Leaving the main operating base at Lashkar Gah, a convoy of close protection land cruisers bullies its way down the long road that leads to Gereshk. Mopeds, jingly trucks, battered cars and motorised three-wheelers, sounding like swarms of angry wasps, hurtle in every direction.
In the third vehicle of the convoy sits Lieutenant Colonel Adam Griffiths, Commanding Officer of The Argyll and Sutherland Highlanders, 5th Battalion the Royal Regiment of Scotland (5 SCOTS), and officer in command of the Helmand Police Training Centre (HPTC), which is where he is heading now. He’s in an upbeat mood:
I love all this,” he said, pointing to the torrent of life on either side, and often, in the middle of the road. “It’s great to see all these shops open, and people out and about.
All along this arterial road armies of builders are at work on what are clearly going to be very big buildings indeed. On the ridge are two impressive new private houses. The design of one is based on a sequence of pyramids. It wouldn’t look out of place in Las Vegas:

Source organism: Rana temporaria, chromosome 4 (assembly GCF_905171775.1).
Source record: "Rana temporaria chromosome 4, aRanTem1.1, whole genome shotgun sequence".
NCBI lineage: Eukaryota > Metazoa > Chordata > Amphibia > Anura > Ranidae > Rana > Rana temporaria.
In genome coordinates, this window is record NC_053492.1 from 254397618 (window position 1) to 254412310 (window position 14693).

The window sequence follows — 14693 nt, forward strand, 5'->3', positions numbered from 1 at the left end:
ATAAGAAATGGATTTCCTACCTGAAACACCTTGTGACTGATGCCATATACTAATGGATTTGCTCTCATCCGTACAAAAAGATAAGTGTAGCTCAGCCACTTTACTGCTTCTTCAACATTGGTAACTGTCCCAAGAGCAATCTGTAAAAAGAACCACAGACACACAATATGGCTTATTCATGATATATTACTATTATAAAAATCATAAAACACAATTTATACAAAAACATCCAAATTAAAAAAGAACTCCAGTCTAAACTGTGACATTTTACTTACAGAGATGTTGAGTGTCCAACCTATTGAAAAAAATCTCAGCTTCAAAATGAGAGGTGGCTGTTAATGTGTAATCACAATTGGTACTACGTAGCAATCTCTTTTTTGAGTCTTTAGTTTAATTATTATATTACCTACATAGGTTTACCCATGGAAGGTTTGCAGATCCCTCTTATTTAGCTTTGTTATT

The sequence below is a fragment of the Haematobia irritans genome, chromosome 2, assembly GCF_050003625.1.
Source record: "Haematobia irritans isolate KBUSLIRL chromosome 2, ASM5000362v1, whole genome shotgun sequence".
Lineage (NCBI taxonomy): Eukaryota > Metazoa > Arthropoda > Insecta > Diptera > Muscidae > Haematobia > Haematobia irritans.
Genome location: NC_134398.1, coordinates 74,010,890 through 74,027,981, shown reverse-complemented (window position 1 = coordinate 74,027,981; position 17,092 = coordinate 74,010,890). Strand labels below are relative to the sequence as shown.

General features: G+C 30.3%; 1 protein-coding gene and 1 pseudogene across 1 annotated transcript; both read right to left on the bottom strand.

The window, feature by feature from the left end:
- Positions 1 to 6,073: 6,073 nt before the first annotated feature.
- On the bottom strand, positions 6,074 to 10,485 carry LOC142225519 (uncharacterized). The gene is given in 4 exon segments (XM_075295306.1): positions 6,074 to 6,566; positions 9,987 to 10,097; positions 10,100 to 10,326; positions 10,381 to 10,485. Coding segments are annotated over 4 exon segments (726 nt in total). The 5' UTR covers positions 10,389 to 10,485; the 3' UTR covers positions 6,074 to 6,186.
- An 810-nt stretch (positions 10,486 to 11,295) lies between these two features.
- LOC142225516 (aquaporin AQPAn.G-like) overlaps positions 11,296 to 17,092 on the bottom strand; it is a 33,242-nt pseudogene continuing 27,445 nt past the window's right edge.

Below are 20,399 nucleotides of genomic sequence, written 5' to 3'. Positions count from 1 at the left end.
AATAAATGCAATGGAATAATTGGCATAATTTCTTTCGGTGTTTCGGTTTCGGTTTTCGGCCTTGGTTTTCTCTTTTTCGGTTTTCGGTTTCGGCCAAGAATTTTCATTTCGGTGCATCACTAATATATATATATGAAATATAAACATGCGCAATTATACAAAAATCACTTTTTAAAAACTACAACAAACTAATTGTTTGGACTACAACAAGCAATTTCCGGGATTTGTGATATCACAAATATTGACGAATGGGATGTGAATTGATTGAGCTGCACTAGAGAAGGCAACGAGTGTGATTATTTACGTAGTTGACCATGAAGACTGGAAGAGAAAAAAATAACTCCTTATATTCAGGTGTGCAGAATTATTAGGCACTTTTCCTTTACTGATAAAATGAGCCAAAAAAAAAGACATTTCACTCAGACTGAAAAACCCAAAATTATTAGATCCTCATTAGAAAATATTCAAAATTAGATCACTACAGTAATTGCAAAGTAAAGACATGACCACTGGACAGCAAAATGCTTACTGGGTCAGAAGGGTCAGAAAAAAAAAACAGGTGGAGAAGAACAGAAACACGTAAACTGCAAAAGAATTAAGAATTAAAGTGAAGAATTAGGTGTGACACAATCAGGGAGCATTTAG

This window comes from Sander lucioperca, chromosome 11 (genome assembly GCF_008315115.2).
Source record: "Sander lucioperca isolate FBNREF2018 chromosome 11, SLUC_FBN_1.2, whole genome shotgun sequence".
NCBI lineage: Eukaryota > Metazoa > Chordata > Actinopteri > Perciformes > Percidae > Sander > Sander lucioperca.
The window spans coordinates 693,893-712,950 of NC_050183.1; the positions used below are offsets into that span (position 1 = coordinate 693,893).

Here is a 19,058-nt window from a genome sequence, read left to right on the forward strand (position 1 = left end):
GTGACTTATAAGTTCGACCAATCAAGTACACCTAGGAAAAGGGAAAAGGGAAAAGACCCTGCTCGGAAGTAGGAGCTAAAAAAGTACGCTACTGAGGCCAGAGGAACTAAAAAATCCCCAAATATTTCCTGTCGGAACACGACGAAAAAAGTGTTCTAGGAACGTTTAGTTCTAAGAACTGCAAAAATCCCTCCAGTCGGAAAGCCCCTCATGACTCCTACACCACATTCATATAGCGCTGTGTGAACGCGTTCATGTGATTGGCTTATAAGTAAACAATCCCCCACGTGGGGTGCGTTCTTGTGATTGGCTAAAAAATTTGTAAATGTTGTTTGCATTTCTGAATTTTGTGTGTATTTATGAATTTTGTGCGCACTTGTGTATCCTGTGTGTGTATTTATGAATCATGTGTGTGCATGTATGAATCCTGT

Things have really changed round here. Even in the last six months a lot of new build has taken place. Some of these places are going for $200,000; it’s going to be a very sought after area,” said the Colonel.
This is no ISAF Provincial Reconstruction Team project. This is all private money. Here, at least, society is moving on, and it needs its police force to keep pace.
As we swing into the HPTC car park, past the newly-built, but not yet completed, police academy, which has cost the Dutch and the UK $6m, the Colonel gets serious:
We are reaching a critical decision point with Afghan National Police [ANP] training. If we are going to make this work we need a lot more real police to come out here to help with the training.
While the Colonel has been in charge, the training centre has grown rapidly, with more than 2,000 Afghan police patrolmen having graduated. He is now calling for more of what he calls ‘real police expertise’ to cope with this ramping up in pace: